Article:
MANHATTAN (CN) - Goldman Sachs urged a magistrate judge on Wednesday not to certify a class action lawsuit accusing them of running a "boy's club," and requested the green light for an expert who chalked up the bank's gender wage gaps to its "extreme jobs."
The start of a two-day hearing marked a turning point in a gender discrimination lawsuit that three former Goldman employees filed against the megabank four years ago in federal court.
The lead plaintiff, H. Cristina Chen-Oster, alleges that her manager sexually assaulted her, while plaintiff Shanna Orlich claims her manager hired female escorts "wearing short black skirts, strapless tops, and Santa hats" for a holiday party.
Although Goldman Sachs failed to force the women into arbitration three years ago, the bank tried in court today to fend off the certification of a class action. The bank also hopes to disqualify their adversaries' experts, while leaving its own standing.
In a 92-page report, Purdue University Professor Michael Campion - a Goldman Sachs expert - floated the idea that Goldman's female staffers might have been paid less because of their alleged distaste for "extreme jobs."
Campion wrote that a Harvard Business Review article coined this phrase to describe jobs with "long work hours, responsibility for profit and loss, a fast-paced work environment, events outside of regular work hours, and related features common to Goldman Sachs."
He stated in his report that "research shows that women may be slightly less competitive on average in such extreme jobs."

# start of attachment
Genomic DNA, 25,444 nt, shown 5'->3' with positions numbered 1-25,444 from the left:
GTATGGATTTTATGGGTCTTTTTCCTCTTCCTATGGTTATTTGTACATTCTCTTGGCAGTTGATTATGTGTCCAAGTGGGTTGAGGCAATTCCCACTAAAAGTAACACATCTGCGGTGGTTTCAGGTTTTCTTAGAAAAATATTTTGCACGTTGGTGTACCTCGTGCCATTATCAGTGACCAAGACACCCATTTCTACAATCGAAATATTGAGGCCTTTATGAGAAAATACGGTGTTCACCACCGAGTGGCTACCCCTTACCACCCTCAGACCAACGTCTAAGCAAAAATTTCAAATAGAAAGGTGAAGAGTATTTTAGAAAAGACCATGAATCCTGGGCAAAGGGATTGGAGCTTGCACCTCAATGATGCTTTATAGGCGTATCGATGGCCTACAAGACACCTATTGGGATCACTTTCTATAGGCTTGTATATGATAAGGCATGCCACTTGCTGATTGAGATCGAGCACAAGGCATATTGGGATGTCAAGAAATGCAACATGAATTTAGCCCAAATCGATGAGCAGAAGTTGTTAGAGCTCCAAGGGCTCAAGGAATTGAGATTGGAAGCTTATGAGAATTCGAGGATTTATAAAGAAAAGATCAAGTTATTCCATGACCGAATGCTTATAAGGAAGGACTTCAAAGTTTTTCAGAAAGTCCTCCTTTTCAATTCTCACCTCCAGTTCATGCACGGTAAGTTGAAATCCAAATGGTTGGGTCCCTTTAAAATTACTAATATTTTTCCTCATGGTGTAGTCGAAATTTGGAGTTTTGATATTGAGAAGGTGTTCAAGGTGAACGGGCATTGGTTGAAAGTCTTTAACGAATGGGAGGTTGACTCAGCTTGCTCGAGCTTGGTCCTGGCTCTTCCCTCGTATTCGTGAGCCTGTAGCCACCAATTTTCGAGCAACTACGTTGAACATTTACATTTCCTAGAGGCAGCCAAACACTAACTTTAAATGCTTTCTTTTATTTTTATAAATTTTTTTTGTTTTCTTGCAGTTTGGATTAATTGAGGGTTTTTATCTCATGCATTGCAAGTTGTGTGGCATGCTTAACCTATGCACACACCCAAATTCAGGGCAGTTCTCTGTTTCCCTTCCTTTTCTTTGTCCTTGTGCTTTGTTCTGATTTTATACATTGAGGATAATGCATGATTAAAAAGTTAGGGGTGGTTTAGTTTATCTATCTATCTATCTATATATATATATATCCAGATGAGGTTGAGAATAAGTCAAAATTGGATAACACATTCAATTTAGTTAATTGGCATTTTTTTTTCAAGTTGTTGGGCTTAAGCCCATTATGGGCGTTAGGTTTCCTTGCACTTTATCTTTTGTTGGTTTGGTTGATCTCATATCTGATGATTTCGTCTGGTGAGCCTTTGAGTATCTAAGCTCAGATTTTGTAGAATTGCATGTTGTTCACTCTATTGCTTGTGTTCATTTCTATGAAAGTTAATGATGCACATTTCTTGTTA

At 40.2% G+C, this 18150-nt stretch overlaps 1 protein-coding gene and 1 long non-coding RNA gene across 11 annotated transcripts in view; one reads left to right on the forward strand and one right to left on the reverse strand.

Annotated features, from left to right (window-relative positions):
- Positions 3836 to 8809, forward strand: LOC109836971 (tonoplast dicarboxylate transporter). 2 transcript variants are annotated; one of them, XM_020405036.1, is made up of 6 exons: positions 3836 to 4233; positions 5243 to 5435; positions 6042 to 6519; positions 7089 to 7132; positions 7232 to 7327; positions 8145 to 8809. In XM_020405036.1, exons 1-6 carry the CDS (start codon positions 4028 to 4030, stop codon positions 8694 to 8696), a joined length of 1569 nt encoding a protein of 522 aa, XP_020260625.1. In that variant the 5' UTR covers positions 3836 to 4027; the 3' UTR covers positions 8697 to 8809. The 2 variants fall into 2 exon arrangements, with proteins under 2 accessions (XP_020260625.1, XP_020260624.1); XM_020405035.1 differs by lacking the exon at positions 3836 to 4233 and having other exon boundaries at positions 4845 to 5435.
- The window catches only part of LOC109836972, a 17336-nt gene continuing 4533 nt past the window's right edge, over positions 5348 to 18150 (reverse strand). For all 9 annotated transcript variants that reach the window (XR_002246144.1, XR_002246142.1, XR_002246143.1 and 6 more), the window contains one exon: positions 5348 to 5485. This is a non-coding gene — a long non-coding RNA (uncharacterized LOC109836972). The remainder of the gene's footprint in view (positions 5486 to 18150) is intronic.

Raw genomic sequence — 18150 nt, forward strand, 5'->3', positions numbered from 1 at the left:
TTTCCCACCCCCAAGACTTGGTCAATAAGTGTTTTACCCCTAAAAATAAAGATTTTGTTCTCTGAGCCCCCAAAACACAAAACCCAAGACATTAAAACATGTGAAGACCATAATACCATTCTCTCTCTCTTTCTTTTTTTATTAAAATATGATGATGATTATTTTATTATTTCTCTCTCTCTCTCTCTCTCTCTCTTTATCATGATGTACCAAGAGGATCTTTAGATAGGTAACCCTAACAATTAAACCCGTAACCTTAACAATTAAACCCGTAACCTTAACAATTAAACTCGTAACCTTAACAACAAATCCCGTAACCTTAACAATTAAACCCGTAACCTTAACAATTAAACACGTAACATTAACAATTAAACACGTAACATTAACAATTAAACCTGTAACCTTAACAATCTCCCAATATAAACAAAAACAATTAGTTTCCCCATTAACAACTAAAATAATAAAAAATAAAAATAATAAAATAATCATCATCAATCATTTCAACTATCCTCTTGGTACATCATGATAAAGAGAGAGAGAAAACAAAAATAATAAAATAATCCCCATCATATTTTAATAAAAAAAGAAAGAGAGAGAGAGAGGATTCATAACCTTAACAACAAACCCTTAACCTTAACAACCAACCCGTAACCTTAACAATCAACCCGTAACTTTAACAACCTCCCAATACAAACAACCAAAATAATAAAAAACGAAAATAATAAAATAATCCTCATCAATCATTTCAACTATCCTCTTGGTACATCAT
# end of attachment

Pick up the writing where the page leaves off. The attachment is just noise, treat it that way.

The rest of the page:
But plaintiffs' attorney Rachel Gemen, of the firm Lieff Cabraser Heimann & Bernstein, slammed that explanation as having "no scientific credibility."
"Given the self-selection of the women who choose to work at Goldman, Dr. Campion's theory is nonsensical on its face," Geman replied in a motion to strike the "extreme jobs" thesis.
However, Goldman Sachs also attacked the women's expert, University of Denver professor Wayne Cascio - putting Gemen on the defensive in proceedings before U.S. Magistrate Judge James Francis.
Goldman's lawyer, Barbara Brown, played a videotaped deposition of Cascio from Nov. 14, 2013. And while Cascio's report faulted Goldman's systems for failing to meet "basic standards," he appeared in the footage to stop short of saying that these defects caused the wage gaps.
Gemen countered that Cascio avoided such a sweeping conclusion because he is "a sophisticated scientist."
"No one expert has to be the soup-to-nuts causation expert," she added. "He is not a statistician, nor does he have to be."
Francis did not rule on the motions, and arguments will move on to different experts on Thursday.
Read the Top 8
Sign up for the Top 8, a roundup of the day's top stories delivered directly to your inbox Monday through Friday.